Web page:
Dawn at the boat ramp. We've got the place to ourselves- too windy for the fishermen o go out today.

Back on the road – Florida to Cape Hatteras

Up early, make coffee and then stow the dishes, secure all the junk inside that accumulates when you sit in one place, hug my mom goodbye, and out into traffic in Jacksonville. These poor sods are going to work, whereas I’m going… someplace else ;-)  Fiona is sulking under the bed. After all these months, she’s probably forgotten what it’s like to drive all day.   After a few hours in the saddle, though, the memories come back – to me.  I’m shifting in my seat and trying to get comfortable as we head up I-95 and the miles roll by.

We pull into an empty motel and make breakfast in Georgia, then on past Savannah and up into the Carolinas. A quick fillup with the cheapest gas on the eastern seaboard and we’re past South of the Border and into North Carolina.  It’s 80 degrees, and Fiona emerges from her sulk to sit in the passenger footwell and glance meaningfully at me. Time to turn on the air conditioning and set it so cool air comes out the floor vents, onto the world’s most important kitty.

Bright green foliage on the roadside trees.

Bright green foliage on the roadside trees.

After months in the same location, I’m craving novelty, and indeed, the trees start looking different as we head north. Not just the pine trees, which are darker and denser than the scraggly Florida trees, but the deciduous trees too. Here they’re bright green, with the leaves just coming out. Even the grass looks younger and more energetic, with that hysterical bright green color you see in early growth.

Dogwood near Tarboro

A drive-by shot of a dogwood near Tarboro.

Soon I start seeing flashes of white in the roadside growth – dogwoods. Last dogwoods I saw in bloom were almost two months ago, down in Florida. Wisteria covers the trees in places, putting out big splashes of purple. These are early, early flowers I had almost forgotten, they had bloomed so long ago down south where I spent the winter. We are driving back up into spring.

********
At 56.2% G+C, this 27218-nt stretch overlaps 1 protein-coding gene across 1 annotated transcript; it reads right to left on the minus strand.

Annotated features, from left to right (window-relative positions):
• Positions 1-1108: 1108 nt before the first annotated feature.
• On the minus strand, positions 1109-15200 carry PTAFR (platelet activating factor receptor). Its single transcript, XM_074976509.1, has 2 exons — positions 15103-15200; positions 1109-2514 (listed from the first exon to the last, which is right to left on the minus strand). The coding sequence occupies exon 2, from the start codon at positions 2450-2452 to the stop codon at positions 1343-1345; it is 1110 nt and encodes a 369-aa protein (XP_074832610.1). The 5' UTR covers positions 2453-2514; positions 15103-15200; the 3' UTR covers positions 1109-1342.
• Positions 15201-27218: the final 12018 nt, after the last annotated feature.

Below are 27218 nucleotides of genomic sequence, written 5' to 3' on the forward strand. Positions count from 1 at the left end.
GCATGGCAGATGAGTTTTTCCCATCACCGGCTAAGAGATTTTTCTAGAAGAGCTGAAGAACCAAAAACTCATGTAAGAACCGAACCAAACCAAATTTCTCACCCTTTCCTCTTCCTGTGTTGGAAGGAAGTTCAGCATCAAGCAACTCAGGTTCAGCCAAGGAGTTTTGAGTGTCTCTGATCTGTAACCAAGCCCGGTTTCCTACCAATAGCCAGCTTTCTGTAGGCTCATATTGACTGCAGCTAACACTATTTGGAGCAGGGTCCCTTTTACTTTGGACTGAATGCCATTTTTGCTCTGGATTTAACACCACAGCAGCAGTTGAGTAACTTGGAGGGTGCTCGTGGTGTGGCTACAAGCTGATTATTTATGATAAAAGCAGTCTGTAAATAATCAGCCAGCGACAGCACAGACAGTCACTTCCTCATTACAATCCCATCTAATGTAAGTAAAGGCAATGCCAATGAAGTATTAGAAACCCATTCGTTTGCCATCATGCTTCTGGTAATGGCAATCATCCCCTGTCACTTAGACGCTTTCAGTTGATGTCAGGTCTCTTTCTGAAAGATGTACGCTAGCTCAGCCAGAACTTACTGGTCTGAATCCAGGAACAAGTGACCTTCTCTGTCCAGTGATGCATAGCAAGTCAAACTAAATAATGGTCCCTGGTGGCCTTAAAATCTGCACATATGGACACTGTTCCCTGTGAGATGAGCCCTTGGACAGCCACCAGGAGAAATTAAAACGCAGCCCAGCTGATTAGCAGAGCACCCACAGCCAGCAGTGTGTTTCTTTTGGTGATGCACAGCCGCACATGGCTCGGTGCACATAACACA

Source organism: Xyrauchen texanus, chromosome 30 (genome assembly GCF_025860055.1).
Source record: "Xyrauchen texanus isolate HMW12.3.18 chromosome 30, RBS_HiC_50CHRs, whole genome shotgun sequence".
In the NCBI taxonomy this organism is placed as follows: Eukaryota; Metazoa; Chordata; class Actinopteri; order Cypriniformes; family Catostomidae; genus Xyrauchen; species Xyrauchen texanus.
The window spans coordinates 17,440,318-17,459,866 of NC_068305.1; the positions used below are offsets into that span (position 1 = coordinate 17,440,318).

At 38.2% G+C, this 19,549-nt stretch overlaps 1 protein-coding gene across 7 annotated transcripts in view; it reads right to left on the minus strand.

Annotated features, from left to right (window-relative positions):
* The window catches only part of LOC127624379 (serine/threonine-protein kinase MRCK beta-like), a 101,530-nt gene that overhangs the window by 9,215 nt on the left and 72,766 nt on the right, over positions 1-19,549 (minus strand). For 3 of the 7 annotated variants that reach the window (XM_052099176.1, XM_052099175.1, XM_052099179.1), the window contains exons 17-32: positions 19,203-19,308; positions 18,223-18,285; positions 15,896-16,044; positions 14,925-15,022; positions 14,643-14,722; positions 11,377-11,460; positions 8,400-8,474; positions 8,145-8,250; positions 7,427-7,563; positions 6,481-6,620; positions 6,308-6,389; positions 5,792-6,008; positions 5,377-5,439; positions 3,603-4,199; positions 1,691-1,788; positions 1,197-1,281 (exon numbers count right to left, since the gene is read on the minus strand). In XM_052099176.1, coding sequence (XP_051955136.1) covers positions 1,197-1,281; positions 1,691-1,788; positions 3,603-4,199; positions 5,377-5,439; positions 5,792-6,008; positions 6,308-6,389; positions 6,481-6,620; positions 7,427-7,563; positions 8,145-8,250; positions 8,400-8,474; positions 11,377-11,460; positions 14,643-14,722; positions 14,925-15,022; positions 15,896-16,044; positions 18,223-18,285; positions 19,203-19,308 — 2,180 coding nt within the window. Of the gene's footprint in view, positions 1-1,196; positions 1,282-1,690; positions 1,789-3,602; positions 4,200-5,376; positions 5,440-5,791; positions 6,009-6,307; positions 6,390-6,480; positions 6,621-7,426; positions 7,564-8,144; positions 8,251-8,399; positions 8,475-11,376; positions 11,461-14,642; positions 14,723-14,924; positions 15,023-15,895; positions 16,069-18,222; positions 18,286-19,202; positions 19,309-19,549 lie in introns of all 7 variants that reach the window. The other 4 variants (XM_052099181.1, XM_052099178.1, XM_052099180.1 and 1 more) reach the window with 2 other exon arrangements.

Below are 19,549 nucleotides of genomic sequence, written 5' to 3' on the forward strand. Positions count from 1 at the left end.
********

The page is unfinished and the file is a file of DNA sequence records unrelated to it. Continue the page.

Albemarle Highway sign

Albemarle Highway sign.

The temperature starts dropping even though it’s just mid-afternoon. By the time we turn off I-95 at Rocky Mount and head east on old Federal highway 64, it’s back down to 70 degrees.  64 is the old Albemarle Highway, on the south side of the Albemarle Sound, going through swamps where bears and wolves still live. Settlers have been here since before 1700, but they didn’t make much of a dent in the swamps in this area.

Highway 64 is a beautiful four-lane highway, but there’s plenty of lumbering farm equipment and the occasional moped to distinguish it from the interstates. The tobacco and cotton farming have played out here long ago, and long-haul trucking is what’s putting groceries on the table these days.

It’s getting dark as we approach the coast. Having checked my website, I know there’s a great overnighting spot at a boat ramp on the mainland end of the bridge that goes out to Roanoake Island and the Cape, so we pull in and set up the dish as the light fades. Fiona’s ready to get out and explore – she’s back into her road routine, too. I tell her about the bears and wolves, but, having never lost a fight in her life thanks to all the backup she gets, she’s not impressed. We cook dinner and turn in.

Dawn at the boat ramp. We've got the place to ourselves- too windy for the fishermen o go out today.

Dawn at the boat ramp. We’ve got the place to ourselves- too windy for the fishermen to go out today.

The next morning there’s a cool breeze and a beautiful view of the sky lightening out over the ocean, with the moon and Venus in the eastern sky.  Out come the long sleeve shirts we haven’t used in weeks – it was 83 the day before we left, and daytime highs will be in the 60s here.  It’s spring again.  We’re ready to go out and get a great campsite at Cape Hatteras National Seashore. It’s great to be back on the road.

 

 


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5 comments

  1. Dave Miller

    Congrats on your escape Dr Campskunk! Your article just stoked the fires a bit more. Our snow bank is down to 4′ now and the frost is coming out of the road to the camper shed. I can’t wait! Have a great trip, Bigfoot Dave

    Reply
  2. Nancy Richardson

    It’ s about time. You write with the happiness of a kid in a toy store. :) Enjoy those gas prices as you leave the south, they only get worse the farther north you go.

    Reply
  3. Kindra

    Hello! This is the first column I’ve read of yours. Great job! I really enjoyed reading it and feeling your happiness. :) Question: What’s it like to have Fiona with you? I’ve thought about it. I’m not a dog person. What do you do with her when you have to go in somewhere? Do you take her in a carrier?

    Reply
    • Campskunk
      Author

      kindra: i wrote an article about how we’ve managed to get fiona habituated to traveling with us, and how we three get along on the road, link here: http://roadtreking.com/fulltiming-with-our-cat/

      we can leave her while we’re in shopping or whatever, but we never leave her for more than an hour or so. remember, we’re always in temperate climates because we fulltime. you can’t leave a cat or dog in a car if it’s much above 75 degrees.

      Reply

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